The tools required are mostly basic. But you’ll need a feeler gauge.
What’s a feeler gauge? It’s an inexpensive tool used to measure clearances between mechanical components.

It comprises of stainless steel strips of various sizes, measured and marked in standard and metric arranged in a fan configuration.

If you need to buy a set, know that the standard type feeler gauge fingers are straight, which is fine for working on car engines where there’s a lot more room.

On a bike engine, an off-set feeler gauge is easier to handle, might cost a few dollars more but totally worth it.

3 Check Lash

All engines will have at least two valves, some will have four per cylinder. To check lash you’ll need to identify which valve is which.

The intake valve is larger, but that can only see by removing the cylinder head.

The easiest way to identify the valves is by their location. An ATV engine is small and logical.

The intake valve(s) will be on the same side of the engine as the carburetor and the valve(s) closest to the carburetor. You may have a pair of intake valves, and if so they’ll be arranged as a pair.

The exhaust valve(s), likewise will be the valve(s) closest to the exhaust. Bear in mind, you may have two exhaust valves.

At this point you’ll need to refer to your engine spec to find your intake and exhaust valve lash measurements. It’s given as a range, and so any measurement within the range is to spec.

Using the appropriate size blade, slide the blade between the valve tip and rocker. You should feel gentle but constant resistance, the blade should neither be too tight or loose. Check all intake and exhaust valves, note the measurements.

4 Open Lock-nuts

Valve lash adjusters vary in style but the principle is the same. The lash adjuster is a two part assembly. A lock-nut (usually a nut) and an adjuster screw (usually a screw head or Torx).

The lock-nut keeps the adjuster screw at the set height, and so must be loosened before any adjusting can take place.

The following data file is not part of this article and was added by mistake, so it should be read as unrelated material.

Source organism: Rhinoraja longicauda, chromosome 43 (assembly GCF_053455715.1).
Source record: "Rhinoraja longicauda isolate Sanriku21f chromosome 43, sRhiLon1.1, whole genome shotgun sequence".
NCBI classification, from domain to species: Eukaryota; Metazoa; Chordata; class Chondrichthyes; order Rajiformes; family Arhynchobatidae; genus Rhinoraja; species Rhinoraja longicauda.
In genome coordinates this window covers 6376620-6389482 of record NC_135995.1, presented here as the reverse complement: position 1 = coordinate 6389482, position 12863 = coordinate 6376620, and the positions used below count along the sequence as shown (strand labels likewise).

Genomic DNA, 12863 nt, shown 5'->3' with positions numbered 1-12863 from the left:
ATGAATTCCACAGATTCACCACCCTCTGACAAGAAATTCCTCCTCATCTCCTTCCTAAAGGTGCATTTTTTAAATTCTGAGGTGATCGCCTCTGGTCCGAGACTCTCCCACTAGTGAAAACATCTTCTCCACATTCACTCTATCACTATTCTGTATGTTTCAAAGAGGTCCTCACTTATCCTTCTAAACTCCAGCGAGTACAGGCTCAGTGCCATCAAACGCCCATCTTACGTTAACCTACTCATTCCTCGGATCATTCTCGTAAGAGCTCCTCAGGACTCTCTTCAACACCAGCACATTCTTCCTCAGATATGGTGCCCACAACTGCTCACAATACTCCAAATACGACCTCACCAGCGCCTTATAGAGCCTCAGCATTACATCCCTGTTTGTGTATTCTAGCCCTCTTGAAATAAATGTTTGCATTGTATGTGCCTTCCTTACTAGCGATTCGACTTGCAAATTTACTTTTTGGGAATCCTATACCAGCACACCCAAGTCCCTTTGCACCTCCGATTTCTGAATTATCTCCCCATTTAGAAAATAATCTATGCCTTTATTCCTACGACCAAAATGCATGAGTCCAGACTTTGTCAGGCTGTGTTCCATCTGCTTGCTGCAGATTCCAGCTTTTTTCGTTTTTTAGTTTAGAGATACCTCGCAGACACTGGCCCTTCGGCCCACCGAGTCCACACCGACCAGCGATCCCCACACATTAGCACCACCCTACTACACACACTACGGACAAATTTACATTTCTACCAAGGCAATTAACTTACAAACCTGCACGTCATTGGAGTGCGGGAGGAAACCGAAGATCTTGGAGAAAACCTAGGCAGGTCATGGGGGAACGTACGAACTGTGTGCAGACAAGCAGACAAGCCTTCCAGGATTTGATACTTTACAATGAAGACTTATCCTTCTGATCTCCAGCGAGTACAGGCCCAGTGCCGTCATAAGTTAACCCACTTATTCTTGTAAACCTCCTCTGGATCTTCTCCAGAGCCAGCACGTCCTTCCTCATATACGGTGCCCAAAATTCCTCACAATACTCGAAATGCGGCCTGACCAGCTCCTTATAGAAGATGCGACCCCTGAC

Having identified the valves that need adjustment, go ahead and loosen the adjuster lock-nuts.

You’ll need to hold the adjuster screw while loosening the lock-nut, back the lock-nut off a turn.

5 Adjusting Lash

Slide the appropriate feeler blade under the rocker and adjust the screw adjuster (Clockwise to tighten and anti-clockwise to loosen). Feel the change in resistance by moving the gauge as you adjust.

6 Tighten Adjusters

When you find the sweet spot with the adjuster screw, you’ll need to hold the screw stationary as you tighten the lock-nut.

If you allow the adjuster screw move while snugging up the lock-nut – the lash will be off.

Test your gauge feel once again after snugging down the lock-nut, if it’s too tight repeat the adjusting process.

A common mistake is over-tightening and breaking the lock-nuts.

When reassembling, torque the cap or cam cover to spec, replace the gaskets (lube rubber seals) to prevent oil leaks. Nice work!

John Cunningham

John Cunningham is an certified mechanic and writer on ATVFixed.com. I’ve been a mechanic for over twenty years, I use my knowledge and experience to write articles that help fellow gear-heads with all aspects of ATV ownership, from maintenance, repair to troubleshooting.